Look at everything Rep. Wiik doesn’t offer in that passage:

    • a link to the bill (this is the Internet—links are not just easy; they’re obligatory!);
    • an explanation of HB 1067 and of Initiated Measure 17 (but perhaps Wiik assumes all of his constituents read my blog, where I explained each measure last week in two sentences);
    • a clear statement of where he stands on the bill, yea, nay, or open to persuasion.

    The only noteworthy line is the last one, in which Wiik channels Colonel Henry Blake with his determination to determine the correct determination.

    District 4, you picked this guy over Kathy Tyler, who could actually explain Initiated Measure 17 and articulate positions on policy with statistics? Wow—maybe you should look for an opportunity to rectify that error this November and elect a Representative who can give you real information about what’s happening in Pierre.



  • When GOP Closes Hearts and Borders, Terrorists Win

    State Representative John Wiik (R-4/Big Stone City) tries to parlay the Paris terrorist attacks into anti-immigrant sentiment. He responds to his phone going off with Fox News alerts (’nuff said?) by putting mock quote marks around the “refugees” and shouting “invasion!”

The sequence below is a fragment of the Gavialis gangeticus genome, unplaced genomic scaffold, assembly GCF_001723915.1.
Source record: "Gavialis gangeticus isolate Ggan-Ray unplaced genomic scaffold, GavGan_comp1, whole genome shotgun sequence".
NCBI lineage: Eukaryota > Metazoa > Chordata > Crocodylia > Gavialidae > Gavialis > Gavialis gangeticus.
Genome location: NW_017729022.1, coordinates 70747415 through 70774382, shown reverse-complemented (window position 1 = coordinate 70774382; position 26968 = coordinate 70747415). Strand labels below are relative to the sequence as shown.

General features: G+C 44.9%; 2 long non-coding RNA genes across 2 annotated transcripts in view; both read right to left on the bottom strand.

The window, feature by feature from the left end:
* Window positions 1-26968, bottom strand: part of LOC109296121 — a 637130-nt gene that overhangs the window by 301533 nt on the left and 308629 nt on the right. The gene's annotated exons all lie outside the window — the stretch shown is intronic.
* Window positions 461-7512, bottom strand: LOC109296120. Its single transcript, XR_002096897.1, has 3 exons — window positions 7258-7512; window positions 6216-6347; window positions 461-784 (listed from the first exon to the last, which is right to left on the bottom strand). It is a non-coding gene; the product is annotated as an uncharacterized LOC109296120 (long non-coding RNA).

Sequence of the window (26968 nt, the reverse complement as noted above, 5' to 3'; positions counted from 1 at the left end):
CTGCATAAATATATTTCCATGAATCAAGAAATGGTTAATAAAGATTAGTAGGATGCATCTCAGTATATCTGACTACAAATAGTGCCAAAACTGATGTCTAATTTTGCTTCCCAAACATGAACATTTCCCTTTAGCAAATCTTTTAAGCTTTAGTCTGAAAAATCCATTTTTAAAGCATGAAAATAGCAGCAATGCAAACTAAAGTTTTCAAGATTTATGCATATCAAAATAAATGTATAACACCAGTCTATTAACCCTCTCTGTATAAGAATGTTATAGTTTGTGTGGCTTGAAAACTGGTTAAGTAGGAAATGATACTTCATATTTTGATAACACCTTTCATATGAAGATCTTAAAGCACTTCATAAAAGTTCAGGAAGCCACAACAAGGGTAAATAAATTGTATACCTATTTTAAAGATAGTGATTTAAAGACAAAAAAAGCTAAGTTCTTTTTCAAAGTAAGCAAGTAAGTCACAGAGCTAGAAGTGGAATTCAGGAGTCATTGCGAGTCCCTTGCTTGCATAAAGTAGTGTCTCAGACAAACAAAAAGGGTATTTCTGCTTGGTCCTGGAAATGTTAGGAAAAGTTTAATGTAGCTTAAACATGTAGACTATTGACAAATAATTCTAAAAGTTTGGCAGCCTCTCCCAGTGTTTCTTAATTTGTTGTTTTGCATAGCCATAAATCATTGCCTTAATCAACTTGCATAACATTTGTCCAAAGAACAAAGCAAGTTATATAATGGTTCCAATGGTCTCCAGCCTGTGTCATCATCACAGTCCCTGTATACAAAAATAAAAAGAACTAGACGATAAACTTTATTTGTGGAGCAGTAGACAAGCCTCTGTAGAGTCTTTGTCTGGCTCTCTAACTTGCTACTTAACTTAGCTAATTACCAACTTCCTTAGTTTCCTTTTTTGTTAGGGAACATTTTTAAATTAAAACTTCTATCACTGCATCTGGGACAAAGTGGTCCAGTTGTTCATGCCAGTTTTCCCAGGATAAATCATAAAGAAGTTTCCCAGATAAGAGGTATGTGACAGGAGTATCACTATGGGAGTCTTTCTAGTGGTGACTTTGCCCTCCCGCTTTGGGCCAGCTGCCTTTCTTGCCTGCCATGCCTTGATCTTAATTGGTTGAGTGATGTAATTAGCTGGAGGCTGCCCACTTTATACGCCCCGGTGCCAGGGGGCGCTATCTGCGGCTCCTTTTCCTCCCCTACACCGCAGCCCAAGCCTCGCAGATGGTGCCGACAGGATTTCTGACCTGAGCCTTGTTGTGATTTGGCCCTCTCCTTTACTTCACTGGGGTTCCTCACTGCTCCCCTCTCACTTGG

The “refugees” from Syria that are pouring into Europe, and now arriving in the US didn’t look like waves of refugees from previous disasters around the world.  These “refugees” are mostly young healthy looking males.  Exactly the kind of people one would send in an invasion.  I even mentioned it to some friends… “If it’s that bad there, why did they leave the women and children behind?”  But, I was overreacting or I was seeing things.  We’ve already learned that at least one of the Paris terrorists was from Syria and rescued in Greece from a sinking boat and found his way to France with other refugees.

    Syrian refugees are starting to arrive in New Orleans this week.  We are expecting 15,000 or so in the United States.  The administration doubled down over the weekend on their commitment to receiving Syrian refugees.  They have no papers, we know nothing about them, and some of them will eventually be settled in Sioux Falls and Huron, among other places nearby.  I sure hope for all of our sakes that these in Paris slipped through the cracks… [Rep. John Wiik, “Have We Forgotten?” wiikfor4, 2015.11.16].

    Wiik is repeating a charge from often confused Presidential candidate Ben Carson that the majority of Syrian refugees are (dangerous, evil, coming for your women) young males. Wiik and Carson are both wrong:

    Carson is entitled to his opinion about whether or not the United States should allow more Syrian refugees to enter the country, and we take no position on that. But his comment that “the majority of them are young males” is contradicted by the best data available on the Syrian refugees’ demographics.